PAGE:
1969 Farago CF428 Coupe – The Italian Pontiac

There are no shortage of beautiful American-made cars, but I believe that when Americans and Italians combine their talents to build a car, the results are truly magic. There are numerous examples from history such as the Hudson Italia, an American car that wore a body designed by Carrozzeria Touring. Another example is the DeTomaso Mangusta and the Pantera, designed by Ghia and powered by Ford V8 engines. Though they were not hugely successful, the Stutz Blackhawk and the Chrysler TC by Maserati also paired American powertrains with Italian-designed bodies.

At the 2017 Pebble Beach Concours d’Elegance, I discovered another car that followed the “American powertrain + Italian design” formula. Designated as a 1969 Farago CF428 coupe, this car was a one-off prototype created by Paul Farago and Sergio Coggiola, formerly of Ghia. Coggiola and Farago were two designers who formed Carrozzeria Coggiola in 1969.

Their first project was from none other than John DeLorean, who was at the time head of the highly successful Pontiac division over at General Motors. DeLorean wanted a concept car that would grab attention for Pontiac, something exciting that could be used to promote the brand. A 1969 Pontiac Grand Prix with a 428 cubic inch V8 was appropriated for the project.

Though it maintains its Pontiac drivetrain and chassis, the resulting coupe is a low-slung, wedge-shaped car that looks like a more refined, sophisticated Pontiac that just spent a semester studying abroad. The extreme angle of the windshield and seamless integration of the roof into the rear deck reminds me of the Ford Mustang Mach I with the Sportsroof body style. Though the sheet metal has been changed dramatically from a Grand Prix, the car retains its Pontiac door handles, tail lights, and interior.

The car was displayed at the 2017 Pebble Beach Concours d’Elegance by its owner Frank Campanale of Michigan, who is a relative of Farago. The car captured the 3rd Place win in its category of “American Dream Cars of the 1960s,” a well-deserved honor.

After this project, Paul Farago went on to work with Virgil Exener from Chrysler on the Stutz Blackhawk, which also used a Pontiac drivetrain. He also worked on the Maserati Ghibli, which bears a stunning resemblance with its long hood and short deck.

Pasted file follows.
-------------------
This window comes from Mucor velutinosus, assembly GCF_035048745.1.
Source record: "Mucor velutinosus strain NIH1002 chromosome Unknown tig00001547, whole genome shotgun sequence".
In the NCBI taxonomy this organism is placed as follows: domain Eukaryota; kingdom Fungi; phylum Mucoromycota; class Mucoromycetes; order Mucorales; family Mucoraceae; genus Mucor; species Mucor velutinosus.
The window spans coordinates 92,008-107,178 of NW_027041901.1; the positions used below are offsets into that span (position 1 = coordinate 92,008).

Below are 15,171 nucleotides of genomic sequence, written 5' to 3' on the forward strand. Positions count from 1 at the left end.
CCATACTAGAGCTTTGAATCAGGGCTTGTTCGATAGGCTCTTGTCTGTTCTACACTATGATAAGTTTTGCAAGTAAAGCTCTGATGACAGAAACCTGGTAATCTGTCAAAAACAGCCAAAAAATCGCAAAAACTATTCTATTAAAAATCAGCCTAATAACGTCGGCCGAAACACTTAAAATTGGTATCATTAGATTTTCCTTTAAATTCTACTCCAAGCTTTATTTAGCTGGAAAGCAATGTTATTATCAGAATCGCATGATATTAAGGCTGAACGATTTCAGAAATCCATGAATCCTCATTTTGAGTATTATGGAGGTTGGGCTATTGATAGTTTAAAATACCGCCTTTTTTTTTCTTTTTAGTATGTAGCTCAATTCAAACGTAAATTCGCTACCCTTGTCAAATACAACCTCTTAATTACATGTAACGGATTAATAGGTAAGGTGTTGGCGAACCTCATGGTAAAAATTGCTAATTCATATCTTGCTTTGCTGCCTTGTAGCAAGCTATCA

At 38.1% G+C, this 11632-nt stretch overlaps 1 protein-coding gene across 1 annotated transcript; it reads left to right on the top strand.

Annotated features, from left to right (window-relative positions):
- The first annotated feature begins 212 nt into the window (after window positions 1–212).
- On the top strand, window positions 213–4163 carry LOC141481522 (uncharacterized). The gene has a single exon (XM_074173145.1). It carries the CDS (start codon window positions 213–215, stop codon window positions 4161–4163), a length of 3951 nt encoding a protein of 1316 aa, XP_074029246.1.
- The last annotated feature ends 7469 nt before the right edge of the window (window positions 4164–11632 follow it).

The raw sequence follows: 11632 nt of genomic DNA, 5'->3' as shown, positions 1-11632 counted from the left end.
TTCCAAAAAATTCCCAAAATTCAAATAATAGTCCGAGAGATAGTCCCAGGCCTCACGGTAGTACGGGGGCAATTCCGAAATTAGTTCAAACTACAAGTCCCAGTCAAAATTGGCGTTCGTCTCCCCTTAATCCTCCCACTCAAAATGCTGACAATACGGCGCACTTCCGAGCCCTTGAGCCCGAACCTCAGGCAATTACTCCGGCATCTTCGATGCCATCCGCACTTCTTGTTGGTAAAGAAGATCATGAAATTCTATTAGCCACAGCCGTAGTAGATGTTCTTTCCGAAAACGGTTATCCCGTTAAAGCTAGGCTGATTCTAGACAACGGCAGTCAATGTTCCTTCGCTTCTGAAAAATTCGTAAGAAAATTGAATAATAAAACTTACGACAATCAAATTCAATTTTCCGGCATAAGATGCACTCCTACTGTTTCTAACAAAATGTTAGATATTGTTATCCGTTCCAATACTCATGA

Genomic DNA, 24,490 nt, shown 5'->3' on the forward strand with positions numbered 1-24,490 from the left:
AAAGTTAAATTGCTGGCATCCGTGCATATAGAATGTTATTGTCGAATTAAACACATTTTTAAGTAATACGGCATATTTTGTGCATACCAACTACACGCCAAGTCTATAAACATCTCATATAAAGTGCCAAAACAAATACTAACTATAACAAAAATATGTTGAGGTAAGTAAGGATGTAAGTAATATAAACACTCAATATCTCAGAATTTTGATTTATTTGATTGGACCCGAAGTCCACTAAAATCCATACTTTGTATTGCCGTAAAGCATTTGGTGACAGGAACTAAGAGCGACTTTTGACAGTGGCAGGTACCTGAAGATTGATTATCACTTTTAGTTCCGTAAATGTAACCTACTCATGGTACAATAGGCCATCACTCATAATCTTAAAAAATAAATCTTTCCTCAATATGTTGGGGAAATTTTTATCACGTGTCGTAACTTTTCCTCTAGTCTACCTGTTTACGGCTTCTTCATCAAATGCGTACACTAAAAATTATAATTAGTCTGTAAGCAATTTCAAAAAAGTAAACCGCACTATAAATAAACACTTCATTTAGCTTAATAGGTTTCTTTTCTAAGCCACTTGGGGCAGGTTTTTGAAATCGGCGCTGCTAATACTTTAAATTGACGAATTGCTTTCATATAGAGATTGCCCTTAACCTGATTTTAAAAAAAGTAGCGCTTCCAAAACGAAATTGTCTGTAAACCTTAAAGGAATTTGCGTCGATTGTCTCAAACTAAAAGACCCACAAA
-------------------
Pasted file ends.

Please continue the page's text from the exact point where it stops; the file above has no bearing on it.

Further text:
This car never made it into production, but I find it fascinating to see what a 1970s collaboration between Pontiac and Italian designers would have looked like.

Barrett-Jackson 2017: 1986 Grand Prix 2+2


One of the more interesting vehicles found at Barrett-Jackson this year was this Pontiac Grand Prix 2+2. Among the more high-profile G-bodies like the Monte Carlo, El Camino, Cutlass and Buick T-type, the Pontiac tends to become more of a forgotten offering. Couple that with this aerodynamic-enhancing body conversion by Auto-Fab for homologation purposes and you find yourself with one interesting piece of history.

Being one of only 1,225 Grand Prix models converted, it’s provenance is evident in it’s smooth Firebird/Camaro-esque rear windshield, revised front fascia and small fiberglass trunk lid. That’s correct: Despite it’s appearance, that window is static, not hatch.

And that lack of useful storage space is only one of the many issues that kept this production variant out of the General Motors limelight. The¬†lackluster performance from the 150hp 5.0L carbureted v8 available only through the 2004r auto and a 3.08:1 rear end ratio didn’t help either. If you remember correctly, even the lowly Monte Carlo SS had an alternative 180hp variant during it’s run, not to mention the offerings from Buick and Oldsmobile.

Despite it’s shortcomings, aesthetically it’s a stud in the confines of it’s era. Which, along with it’s rareness, is probably why this well-kept, low-mileage example went for an impressive $11,000 at¬†auction.

 


Check out the lot listing for this vehicle over at Barrett-Jackson.com